Mass Fiscal, for those who aren’t familiar, is an advocacy group that has tax exempt status because it is “operated to promote social welfare.” What promotes social welfare, in Mass Fiscal’s view, is steadfast resistance to taxes, government spending and labor unions (often with an overtone of hostility toward immigrants that’s consistent with Mass Fiscal’s origins as a promoter of Voter ID laws).

Given these priorities, it’s not surprising that its scorecard ranks every Republican in the state legislature higher than any Democrat.  And given the uses to which Mass Fiscal puts its scorecard, it’s not surprising that questions have arisen about the tax-exempt status it enjoys and whether it should be allowed to withhold all information about its sources of income.

This self-described electoral bigfoot specializes in communicating by direct mail. Here’s a brag about their clout in the 2014 statewide elections:

Massachusetts Fiscal Alliance delivered more than 2,000,000 — that’s two million — pieces of direct mail and advocacy pieces to residents of the Commonwealth, highlighting our positions and those of lawmakers….Our campaign ran in 21 different legislative districts, with each district on average receiving 95,837 mailers.  As part of our efforts, we used a strategy known as every-door direct mail, or EDDM.  Through this method, we were able to contact as many residents and businesses as exist in the towns where we focused.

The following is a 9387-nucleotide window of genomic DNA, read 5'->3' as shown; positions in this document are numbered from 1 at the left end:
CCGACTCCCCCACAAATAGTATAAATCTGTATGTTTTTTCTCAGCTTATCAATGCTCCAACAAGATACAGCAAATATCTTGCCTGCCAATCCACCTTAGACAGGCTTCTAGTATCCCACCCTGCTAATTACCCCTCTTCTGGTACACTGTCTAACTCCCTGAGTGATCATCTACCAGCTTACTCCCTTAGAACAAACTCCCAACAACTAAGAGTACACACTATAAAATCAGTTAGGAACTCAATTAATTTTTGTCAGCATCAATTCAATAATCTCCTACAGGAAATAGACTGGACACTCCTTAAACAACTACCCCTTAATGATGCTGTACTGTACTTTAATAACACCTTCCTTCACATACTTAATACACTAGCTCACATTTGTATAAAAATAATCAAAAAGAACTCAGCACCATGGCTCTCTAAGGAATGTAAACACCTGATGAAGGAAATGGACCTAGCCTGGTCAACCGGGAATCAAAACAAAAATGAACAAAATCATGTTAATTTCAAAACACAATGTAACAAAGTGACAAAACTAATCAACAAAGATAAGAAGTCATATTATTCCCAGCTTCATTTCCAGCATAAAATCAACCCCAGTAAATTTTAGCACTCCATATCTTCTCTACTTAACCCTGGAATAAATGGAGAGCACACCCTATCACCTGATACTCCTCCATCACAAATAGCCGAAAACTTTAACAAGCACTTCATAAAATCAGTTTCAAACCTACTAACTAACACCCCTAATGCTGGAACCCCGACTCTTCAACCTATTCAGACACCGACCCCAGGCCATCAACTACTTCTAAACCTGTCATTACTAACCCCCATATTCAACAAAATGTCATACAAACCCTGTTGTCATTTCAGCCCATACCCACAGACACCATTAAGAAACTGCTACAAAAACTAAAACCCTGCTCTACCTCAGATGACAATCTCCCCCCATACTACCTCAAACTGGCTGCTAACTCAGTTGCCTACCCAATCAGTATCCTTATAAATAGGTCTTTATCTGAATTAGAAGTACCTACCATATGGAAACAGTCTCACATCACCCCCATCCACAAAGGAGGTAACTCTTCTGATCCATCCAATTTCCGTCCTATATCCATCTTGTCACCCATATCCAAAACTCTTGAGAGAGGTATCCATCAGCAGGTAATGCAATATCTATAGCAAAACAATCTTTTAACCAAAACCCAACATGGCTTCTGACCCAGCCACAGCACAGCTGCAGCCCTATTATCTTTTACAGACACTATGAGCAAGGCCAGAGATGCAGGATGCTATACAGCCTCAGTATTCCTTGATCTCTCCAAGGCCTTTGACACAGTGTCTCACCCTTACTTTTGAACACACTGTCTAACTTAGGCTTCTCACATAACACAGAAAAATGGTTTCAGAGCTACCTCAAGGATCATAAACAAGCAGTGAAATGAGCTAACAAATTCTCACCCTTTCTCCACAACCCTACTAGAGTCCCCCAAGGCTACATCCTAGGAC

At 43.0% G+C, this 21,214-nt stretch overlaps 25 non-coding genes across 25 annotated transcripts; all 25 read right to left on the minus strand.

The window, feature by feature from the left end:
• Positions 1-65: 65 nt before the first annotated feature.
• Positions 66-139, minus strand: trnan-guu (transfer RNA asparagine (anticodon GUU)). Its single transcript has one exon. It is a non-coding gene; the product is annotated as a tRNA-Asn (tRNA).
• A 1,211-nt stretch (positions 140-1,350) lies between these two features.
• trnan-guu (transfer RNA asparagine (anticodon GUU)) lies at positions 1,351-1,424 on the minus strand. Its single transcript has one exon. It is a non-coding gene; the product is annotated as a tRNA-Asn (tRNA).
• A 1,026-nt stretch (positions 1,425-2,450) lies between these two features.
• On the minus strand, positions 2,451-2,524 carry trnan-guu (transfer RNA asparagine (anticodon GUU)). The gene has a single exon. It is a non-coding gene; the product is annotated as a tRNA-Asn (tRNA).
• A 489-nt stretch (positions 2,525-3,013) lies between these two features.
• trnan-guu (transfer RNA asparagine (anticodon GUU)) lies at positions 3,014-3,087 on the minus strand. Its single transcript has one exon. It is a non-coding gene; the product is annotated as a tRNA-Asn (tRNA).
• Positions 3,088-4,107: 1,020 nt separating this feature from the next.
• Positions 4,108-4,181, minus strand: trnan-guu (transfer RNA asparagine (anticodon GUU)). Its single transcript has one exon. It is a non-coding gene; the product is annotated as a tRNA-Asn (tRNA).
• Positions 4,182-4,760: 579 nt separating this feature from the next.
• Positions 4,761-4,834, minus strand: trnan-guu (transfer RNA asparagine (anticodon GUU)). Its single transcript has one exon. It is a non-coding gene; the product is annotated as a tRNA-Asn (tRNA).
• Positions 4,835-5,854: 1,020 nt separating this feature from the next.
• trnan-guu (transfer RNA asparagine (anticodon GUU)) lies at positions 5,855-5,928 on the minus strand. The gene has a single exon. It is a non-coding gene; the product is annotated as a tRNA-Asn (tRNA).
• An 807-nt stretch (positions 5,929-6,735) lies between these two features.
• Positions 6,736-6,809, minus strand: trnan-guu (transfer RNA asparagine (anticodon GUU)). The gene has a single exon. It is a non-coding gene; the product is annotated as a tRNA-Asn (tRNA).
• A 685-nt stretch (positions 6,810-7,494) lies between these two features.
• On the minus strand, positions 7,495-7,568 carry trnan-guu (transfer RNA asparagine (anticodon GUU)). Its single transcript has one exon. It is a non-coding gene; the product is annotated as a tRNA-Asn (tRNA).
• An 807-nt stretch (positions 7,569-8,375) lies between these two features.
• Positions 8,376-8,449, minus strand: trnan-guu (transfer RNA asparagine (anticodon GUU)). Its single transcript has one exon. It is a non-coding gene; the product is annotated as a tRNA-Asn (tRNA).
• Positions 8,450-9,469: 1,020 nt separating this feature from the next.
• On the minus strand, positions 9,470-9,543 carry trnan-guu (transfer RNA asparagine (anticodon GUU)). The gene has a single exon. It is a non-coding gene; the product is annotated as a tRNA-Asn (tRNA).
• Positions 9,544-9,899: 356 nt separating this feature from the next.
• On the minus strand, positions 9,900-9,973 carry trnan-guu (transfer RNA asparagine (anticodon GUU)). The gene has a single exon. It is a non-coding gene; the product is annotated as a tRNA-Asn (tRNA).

The Democratic lawmakers targeted by these direct mail efforts objected strenuously that their positions, as Mass Fiscal characterized them, were preposterously distorted. That objection was backed up by journalists including David Bernstein, who dismissed the scorecard’s claim “that certain targeted state legislators voted to prioritize illegal immigrants over veterans for public housing.” “That’s a crock,” he continued. “They did no such thing.”

Which brings us back to Mass Fiscal’s new scorecard, which includes House and Senate votes on a bill the legislature passed and Governor Baker signed this week that directly affects Mass Fiscal. The new law requires organizations that use direct mail for electioneering within 100 days of an election to disclose their five biggest donors of more than $5000, just as organizations that use paid television, internet and print advertising must do.

Not surprising that Mass Fiscal opposed the bill or that its scorecard describes the votes approving it as “deterring freedom of speech.” Whether the vote will be included in Mass Fiscal’s 2016 electioneering efforts (the new law is effective immediately) is rather doubtful, though  — only 16 of the Legislature’s Republicans (fewer than half) took their side.

 

Electioneering (I mean, public education) as practiced by Mass. Fiscal Alliance

I see that our friends at the Massachusetts Fiscal Alliance have been crowing about getting under the skin of some state legislators, so I figured that they must be gearing up their “public education” activities for the election in November.